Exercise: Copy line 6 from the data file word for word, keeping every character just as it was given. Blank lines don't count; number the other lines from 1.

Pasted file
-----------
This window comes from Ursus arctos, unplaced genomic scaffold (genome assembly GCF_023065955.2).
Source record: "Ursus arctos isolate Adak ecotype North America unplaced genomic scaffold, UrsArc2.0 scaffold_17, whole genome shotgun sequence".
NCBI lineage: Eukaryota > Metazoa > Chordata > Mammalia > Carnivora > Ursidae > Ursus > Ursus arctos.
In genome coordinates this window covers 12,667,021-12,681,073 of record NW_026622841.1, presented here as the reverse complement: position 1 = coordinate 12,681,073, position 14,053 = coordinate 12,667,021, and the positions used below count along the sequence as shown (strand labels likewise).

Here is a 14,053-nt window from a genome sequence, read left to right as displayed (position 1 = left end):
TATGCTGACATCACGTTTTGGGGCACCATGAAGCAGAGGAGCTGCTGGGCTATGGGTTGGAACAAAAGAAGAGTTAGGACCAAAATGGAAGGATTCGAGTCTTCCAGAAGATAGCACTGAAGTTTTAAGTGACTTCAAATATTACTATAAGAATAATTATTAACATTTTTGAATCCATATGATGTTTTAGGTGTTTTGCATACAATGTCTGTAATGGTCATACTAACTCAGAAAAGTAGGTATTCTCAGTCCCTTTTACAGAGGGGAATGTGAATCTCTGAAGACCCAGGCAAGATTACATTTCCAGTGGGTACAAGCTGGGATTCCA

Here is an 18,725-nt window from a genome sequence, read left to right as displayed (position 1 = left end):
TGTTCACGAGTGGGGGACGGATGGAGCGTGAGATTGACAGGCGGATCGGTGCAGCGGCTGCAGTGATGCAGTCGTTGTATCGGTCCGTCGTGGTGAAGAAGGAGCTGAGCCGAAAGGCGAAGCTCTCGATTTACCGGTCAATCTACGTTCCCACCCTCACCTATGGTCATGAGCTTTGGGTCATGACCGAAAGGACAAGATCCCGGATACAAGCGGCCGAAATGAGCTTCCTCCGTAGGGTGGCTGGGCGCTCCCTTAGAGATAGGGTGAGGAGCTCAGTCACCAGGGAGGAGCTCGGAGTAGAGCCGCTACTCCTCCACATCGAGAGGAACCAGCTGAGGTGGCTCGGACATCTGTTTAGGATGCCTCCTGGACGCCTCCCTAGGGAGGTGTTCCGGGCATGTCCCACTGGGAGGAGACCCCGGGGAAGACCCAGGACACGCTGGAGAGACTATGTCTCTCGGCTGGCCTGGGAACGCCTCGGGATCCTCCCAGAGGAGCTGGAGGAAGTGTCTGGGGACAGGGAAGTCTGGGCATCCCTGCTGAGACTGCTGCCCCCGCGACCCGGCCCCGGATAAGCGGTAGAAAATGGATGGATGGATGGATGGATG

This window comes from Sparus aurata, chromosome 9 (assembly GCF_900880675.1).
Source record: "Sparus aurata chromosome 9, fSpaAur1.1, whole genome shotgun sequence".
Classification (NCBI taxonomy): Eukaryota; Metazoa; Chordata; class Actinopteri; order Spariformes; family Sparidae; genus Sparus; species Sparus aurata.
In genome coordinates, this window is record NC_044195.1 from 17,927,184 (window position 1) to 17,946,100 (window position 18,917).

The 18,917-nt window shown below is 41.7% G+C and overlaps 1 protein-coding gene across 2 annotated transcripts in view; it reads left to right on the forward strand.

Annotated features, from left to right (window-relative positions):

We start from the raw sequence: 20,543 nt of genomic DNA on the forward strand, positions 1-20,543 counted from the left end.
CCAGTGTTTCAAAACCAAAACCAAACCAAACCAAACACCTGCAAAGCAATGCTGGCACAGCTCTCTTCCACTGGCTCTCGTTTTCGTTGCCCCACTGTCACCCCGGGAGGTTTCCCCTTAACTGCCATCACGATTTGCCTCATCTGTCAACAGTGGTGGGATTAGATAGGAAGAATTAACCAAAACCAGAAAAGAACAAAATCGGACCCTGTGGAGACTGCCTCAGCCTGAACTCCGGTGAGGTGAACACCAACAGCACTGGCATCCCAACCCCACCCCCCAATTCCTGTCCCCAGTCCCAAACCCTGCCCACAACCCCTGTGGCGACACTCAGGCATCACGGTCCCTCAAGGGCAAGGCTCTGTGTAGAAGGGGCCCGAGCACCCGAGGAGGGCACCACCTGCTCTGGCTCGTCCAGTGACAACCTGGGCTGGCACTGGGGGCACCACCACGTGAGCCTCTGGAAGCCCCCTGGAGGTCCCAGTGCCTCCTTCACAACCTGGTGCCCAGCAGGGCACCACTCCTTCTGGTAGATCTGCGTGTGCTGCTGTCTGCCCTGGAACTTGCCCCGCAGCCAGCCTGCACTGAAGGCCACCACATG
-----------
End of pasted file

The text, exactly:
TATGCTGACATCACGTTTTGGGGCACCATGAAGCAGAGGAGCTGCTGGGCTATGGGTTGGAACAAAAGAAGAGTTAGGACCAAAATGGAAGGATTCGAGTCTTCCAGAAGATAGCACTGAAGTTTTAAGTGACTTCAAATATTACTATAAGAATAATTATTAACATTTTTGAATCCATATGATGTTTTAGGTGTTTTGCATACAATGTCTGTAATGGTCATACTAACTCAGAAAAGTAGGTATTCTCAGTCCCTTTTACAGAGGGGAATGTGAATCTCTGAAGACCCAGGCAAGATTACATTTCCAGTGGGTACAAGCTGGGATTCCA